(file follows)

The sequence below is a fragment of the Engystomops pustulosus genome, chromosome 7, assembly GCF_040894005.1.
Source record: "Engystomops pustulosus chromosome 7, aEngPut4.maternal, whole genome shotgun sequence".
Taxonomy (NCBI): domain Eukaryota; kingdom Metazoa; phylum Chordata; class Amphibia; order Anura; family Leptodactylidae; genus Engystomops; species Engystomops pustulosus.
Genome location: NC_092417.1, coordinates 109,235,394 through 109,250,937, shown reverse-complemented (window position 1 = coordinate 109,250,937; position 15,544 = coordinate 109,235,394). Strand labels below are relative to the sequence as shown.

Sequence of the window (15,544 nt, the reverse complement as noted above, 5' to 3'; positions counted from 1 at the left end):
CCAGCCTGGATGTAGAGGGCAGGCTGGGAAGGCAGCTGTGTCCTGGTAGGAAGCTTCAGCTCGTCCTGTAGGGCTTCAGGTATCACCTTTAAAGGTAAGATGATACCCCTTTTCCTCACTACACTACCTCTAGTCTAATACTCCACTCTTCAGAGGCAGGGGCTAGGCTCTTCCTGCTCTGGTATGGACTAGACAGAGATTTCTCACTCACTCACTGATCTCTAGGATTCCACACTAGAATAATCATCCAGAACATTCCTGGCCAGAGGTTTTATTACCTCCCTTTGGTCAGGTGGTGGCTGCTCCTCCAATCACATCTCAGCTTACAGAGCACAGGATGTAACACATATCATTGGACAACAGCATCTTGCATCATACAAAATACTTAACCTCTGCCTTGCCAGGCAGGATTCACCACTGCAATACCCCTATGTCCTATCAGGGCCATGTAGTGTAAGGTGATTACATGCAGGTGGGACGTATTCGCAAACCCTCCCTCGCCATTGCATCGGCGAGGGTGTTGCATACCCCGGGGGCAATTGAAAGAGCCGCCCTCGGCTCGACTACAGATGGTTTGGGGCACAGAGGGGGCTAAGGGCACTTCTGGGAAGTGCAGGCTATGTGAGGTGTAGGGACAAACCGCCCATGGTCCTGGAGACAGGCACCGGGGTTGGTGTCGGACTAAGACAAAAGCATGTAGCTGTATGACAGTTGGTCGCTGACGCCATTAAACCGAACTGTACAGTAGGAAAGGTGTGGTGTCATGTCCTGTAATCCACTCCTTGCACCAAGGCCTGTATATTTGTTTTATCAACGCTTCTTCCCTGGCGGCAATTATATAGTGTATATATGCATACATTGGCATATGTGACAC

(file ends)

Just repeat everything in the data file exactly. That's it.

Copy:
The sequence below is a fragment of the Engystomops pustulosus genome, chromosome 7, assembly GCF_040894005.1.
Source record: "Engystomops pustulosus chromosome 7, aEngPut4.maternal, whole genome shotgun sequence".
Taxonomy (NCBI): domain Eukaryota; kingdom Metazoa; phylum Chordata; class Amphibia; order Anura; family Leptodactylidae; genus Engystomops; species Engystomops pustulosus.
Genome location: NC_092417.1, coordinates 109,235,394 through 109,250,937, shown reverse-complemented (window position 1 = coordinate 109,250,937; position 15,544 = coordinate 109,235,394). Strand labels below are relative to the sequence as shown.

Sequence of the window (15,544 nt, the reverse complement as noted above, 5' to 3'; positions counted from 1 at the left end):
CCAGCCTGGATGTAGAGGGCAGGCTGGGAAGGCAGCTGTGTCCTGGTAGGAAGCTTCAGCTCGTCCTGTAGGGCTTCAGGTATCACCTTTAAAGGTAAGATGATACCCCTTTTCCTCACTACACTACCTCTAGTCTAATACTCCACTCTTCAGAGGCAGGGGCTAGGCTCTTCCTGCTCTGGTATGGACTAGACAGAGATTTCTCACTCACTCACTGATCTCTAGGATTCCACACTAGAATAATCATCCAGAACATTCCTGGCCAGAGGTTTTATTACCTCCCTTTGGTCAGGTGGTGGCTGCTCCTCCAATCACATCTCAGCTTACAGAGCACAGGATGTAACACATATCATTGGACAACAGCATCTTGCATCATACAAAATACTTAACCTCTGCCTTGCCAGGCAGGATTCACCACTGCAATACCCCTATGTCCTATCAGGGCCATGTAGTGTAAGGTGATTACATGCAGGTGGGACGTATTCGCAAACCCTCCCTCGCCATTGCATCGGCGAGGGTGTTGCATACCCCGGGGGCAATTGAAAGAGCCGCCCTCGGCTCGACTACAGATGGTTTGGGGCACAGAGGGGGCTAAGGGCACTTCTGGGAAGTGCAGGCTATGTGAGGTGTAGGGACAAACCGCCCATGGTCCTGGAGACAGGCACCGGGGTTGGTGTCGGACTAAGACAAAAGCATGTAGCTGTATGACAGTTGGTCGCTGACGCCATTAAACCGAACTGTACAGTAGGAAAGGTGTGGTGTCATGTCCTGTAATCCACTCCTTGCACCAAGGCCTGTATATTTGTTTTATCAACGCTTCTTCCCTGGCGGCAATTATATAGTGTATATATGCATACATTGGCATATGTGACAC